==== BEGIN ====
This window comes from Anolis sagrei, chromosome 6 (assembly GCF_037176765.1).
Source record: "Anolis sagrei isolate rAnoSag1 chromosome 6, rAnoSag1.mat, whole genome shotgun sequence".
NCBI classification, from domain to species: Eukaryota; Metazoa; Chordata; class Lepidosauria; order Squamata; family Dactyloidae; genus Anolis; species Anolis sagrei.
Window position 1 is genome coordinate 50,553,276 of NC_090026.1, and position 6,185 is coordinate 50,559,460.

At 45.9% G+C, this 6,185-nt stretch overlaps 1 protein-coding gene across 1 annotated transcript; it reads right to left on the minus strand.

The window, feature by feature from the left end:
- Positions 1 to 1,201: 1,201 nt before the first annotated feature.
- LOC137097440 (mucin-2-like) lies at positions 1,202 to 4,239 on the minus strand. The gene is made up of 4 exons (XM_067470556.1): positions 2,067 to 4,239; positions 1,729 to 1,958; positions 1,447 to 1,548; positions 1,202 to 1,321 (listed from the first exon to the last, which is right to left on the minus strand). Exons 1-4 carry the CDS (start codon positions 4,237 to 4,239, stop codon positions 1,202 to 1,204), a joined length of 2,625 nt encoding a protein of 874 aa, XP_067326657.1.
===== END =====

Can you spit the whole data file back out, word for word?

This window comes from Anolis sagrei, chromosome 6 (assembly GCF_037176765.1).
Source record: "Anolis sagrei isolate rAnoSag1 chromosome 6, rAnoSag1.mat, whole genome shotgun sequence".
NCBI classification, from domain to species: Eukaryota; Metazoa; Chordata; class Lepidosauria; order Squamata; family Dactyloidae; genus Anolis; species Anolis sagrei.
Window position 1 is genome coordinate 50,553,276 of NC_090026.1, and position 6,185 is coordinate 50,559,460.

At 45.9% G+C, this 6,185-nt stretch overlaps 1 protein-coding gene across 1 annotated transcript; it reads right to left on the minus strand.

The window, feature by feature from the left end:
- Positions 1 to 1,201: 1,201 nt before the first annotated feature.
- LOC137097440 (mucin-2-like) lies at positions 1,202 to 4,239 on the minus strand. The gene is made up of 4 exons (XM_067470556.1): positions 2,067 to 4,239; positions 1,729 to 1,958; positions 1,447 to 1,548; positions 1,202 to 1,321 (listed from the first exon to the last, which is right to left on the minus strand). Exons 1-4 carry the CDS (start codon positions 4,237 to 4,239, stop codon positions 1,202 to 1,204), a joined length of 2,625 nt encoding a protein of 874 aa, XP_067326657.1.